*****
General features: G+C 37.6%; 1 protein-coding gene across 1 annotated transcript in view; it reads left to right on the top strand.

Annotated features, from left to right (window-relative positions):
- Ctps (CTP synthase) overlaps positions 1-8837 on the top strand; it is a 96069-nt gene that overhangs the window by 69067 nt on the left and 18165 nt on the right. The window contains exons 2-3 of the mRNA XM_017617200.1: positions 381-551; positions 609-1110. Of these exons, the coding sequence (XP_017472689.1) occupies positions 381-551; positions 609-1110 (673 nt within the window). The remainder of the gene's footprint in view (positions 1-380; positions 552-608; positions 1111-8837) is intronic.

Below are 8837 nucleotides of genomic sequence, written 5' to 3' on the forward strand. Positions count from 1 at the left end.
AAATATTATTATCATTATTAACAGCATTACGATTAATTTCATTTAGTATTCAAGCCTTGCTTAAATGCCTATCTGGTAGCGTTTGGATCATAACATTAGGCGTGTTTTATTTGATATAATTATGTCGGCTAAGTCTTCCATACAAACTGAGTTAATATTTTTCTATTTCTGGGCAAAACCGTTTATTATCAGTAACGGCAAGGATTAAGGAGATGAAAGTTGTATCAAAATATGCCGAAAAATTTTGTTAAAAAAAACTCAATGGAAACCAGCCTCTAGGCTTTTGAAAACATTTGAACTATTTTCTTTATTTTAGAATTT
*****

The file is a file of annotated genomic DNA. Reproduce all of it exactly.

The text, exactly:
General features: G+C 37.6%; 1 protein-coding gene across 1 annotated transcript in view; it reads left to right on the top strand.

Annotated features, from left to right (window-relative positions):
- Ctps (CTP synthase) overlaps positions 1-8837 on the top strand; it is a 96069-nt gene that overhangs the window by 69067 nt on the left and 18165 nt on the right. The window contains exons 2-3 of the mRNA XM_017617200.1: positions 381-551; positions 609-1110. Of these exons, the coding sequence (XP_017472689.1) occupies positions 381-551; positions 609-1110 (673 nt within the window). The remainder of the gene's footprint in view (positions 1-380; positions 552-608; positions 1111-8837) is intronic.

Below are 8837 nucleotides of genomic sequence, written 5' to 3' on the forward strand. Positions count from 1 at the left end.
AAATATTATTATCATTATTAACAGCATTACGATTAATTTCATTTAGTATTCAAGCCTTGCTTAAATGCCTATCTGGTAGCGTTTGGATCATAACATTAGGCGTGTTTTATTTGATATAATTATGTCGGCTAAGTCTTCCATACAAACTGAGTTAATATTTTTCTATTTCTGGGCAAAACCGTTTATTATCAGTAACGGCAAGGATTAAGGAGATGAAAGTTGTATCAAAATATGCCGAAAAATTTTGTTAAAAAAAACTCAATGGAAACCAGCCTCTAGGCTTTTGAAAACATTTGAACTATTTTCTTTATTTTAGAATTT